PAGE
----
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August 15, 2008

Lucy Vandenberg, Executive Director
NJ Council on Affordable Housing
PO Box 813
Trenton, New Jersey 08625-0813

Dear Ms. Vandenberg,

On behalf of the New Jersey State League of Municipalities, I submit the following comments for your consideration regarding the proposed amendments to  COAH “3rd round” regulations published in the June 16, 2008 New Jersey Register.

Municipalities across the State maintain their concerns that the regulations, including these proposed amendments, and the methodology, are unreasonable, will negatively impact the economy of the State, and will impose substantial burdens on the property taxpayer in contravention of the Fair Housing Act, which prohibits COAH from forcing municipalities “to raise or expend municipal revenues in order to provide low and moderate income housing”  {N.J.S.A. 52:27D-311(d)}, as we indicated in the NJLM comments of March 22, 2008.   

Comment:  The agency should conduct an economic analysis of the COAH regulations and not rely on the boilerplate language put forth in the economic impact statement.      COAH’s regulations will have a significant impact on the State’s economy, on taxpayers and on the business community.  At the very minimum, COAH owes it to the regulated community, i.e. local governments, to fairly assess the impact on taxpayers.

The citizens of our State deserve no less-particularly where, as here, the economic impacts are profound. In this regard, COAH’s own regulations provide that the average costs needed to subsidize affordable units are $161,000 per unit. Thus, a 115,000 unit statewide need represents a substantial economic burden even if municipalities could reduce the subsidy through reliance on less expensive compliance techniques. Moreover, the elimination of RCAs and the inefficiencies of inclusionary zoning—inefficiencies magnified by COAH regulations—have forced municipalities to dramatically increase their reliance on “municipally sponsored projects”. Therefore, as difficult as it was before for municipalities to secure adequate financing for municipally sponsored projects, it will be far more difficult now. Indeed, municipalities will have to dramatically increase their funding for municipally sponsored projects. Instead of providing any analysis of the obvious ramifications to its regulations, COAH asserts that the regulations will have “a positive economic impact on municipalities…” If COAH is to make such statements, it needs to provide the analysis that supports it.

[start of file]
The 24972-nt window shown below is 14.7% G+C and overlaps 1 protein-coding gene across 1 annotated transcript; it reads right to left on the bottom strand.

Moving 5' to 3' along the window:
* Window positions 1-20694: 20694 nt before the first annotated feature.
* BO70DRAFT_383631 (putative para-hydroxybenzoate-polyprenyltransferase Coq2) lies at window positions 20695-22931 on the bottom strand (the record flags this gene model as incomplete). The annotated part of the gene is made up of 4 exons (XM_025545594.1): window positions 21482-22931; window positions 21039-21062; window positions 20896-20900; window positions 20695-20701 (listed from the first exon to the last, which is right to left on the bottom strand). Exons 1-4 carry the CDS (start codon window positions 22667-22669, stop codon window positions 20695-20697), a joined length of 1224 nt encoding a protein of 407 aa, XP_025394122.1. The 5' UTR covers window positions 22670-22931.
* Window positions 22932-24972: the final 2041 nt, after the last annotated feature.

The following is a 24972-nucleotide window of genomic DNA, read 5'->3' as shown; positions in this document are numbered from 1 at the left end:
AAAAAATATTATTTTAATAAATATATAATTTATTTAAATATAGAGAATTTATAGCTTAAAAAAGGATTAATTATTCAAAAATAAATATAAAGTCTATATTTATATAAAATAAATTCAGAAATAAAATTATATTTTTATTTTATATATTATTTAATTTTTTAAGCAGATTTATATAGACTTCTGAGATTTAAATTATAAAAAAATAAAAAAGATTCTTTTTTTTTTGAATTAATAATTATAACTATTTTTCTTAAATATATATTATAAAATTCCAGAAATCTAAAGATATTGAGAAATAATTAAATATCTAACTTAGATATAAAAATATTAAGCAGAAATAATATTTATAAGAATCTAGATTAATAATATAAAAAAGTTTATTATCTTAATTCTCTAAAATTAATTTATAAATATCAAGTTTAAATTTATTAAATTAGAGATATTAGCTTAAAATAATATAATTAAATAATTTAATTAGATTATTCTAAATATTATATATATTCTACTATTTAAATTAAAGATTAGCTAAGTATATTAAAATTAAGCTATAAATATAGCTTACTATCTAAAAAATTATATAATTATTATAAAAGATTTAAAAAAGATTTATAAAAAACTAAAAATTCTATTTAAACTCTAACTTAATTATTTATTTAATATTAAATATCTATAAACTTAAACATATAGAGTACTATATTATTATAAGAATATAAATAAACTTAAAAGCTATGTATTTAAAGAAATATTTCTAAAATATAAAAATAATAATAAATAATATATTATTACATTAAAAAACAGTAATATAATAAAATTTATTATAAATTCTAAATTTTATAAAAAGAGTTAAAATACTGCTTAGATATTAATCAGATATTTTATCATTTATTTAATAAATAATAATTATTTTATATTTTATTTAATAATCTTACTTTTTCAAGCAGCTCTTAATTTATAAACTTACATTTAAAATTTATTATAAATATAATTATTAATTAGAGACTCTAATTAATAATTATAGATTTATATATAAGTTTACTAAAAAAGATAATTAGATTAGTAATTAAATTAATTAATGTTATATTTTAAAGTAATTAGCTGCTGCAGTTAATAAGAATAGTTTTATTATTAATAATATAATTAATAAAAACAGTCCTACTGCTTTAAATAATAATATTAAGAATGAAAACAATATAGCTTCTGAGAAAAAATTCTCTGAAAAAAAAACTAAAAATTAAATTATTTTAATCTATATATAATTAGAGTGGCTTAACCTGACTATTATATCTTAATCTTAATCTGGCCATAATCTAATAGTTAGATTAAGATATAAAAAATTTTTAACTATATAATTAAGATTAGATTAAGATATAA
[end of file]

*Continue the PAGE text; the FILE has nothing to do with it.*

COAH has not provided all the facts municipalities need to replicate the means by which COAH extrapolated their fair share responsibilities. When COAH first proposed the growth share approach in 2003 and 2004, it acknowledged that its fair share regulations in the first and second housing cycles were unintelligible to the public generally and that it needed to provide a readily understandable way for municipalities to ascertain their fair share responsibilities. Yet, when COAH proposed new regulations, it failed to provide the facts municipalities needed to determine their fair share obligations. COAH has now posted on its web site information it used to determine municipal fair shares. However, even after this posting, planners are reporting to us that they still cannot replicate how COAH determined the fair share of municipalities.

It is unreasonable for the agency to adopt a regulatory scheme that cannot be re-created or explained by other experts in the field.    It is incumbent for the agency to provide to local governments a clear explanation as to how this methodology was developed and utilized.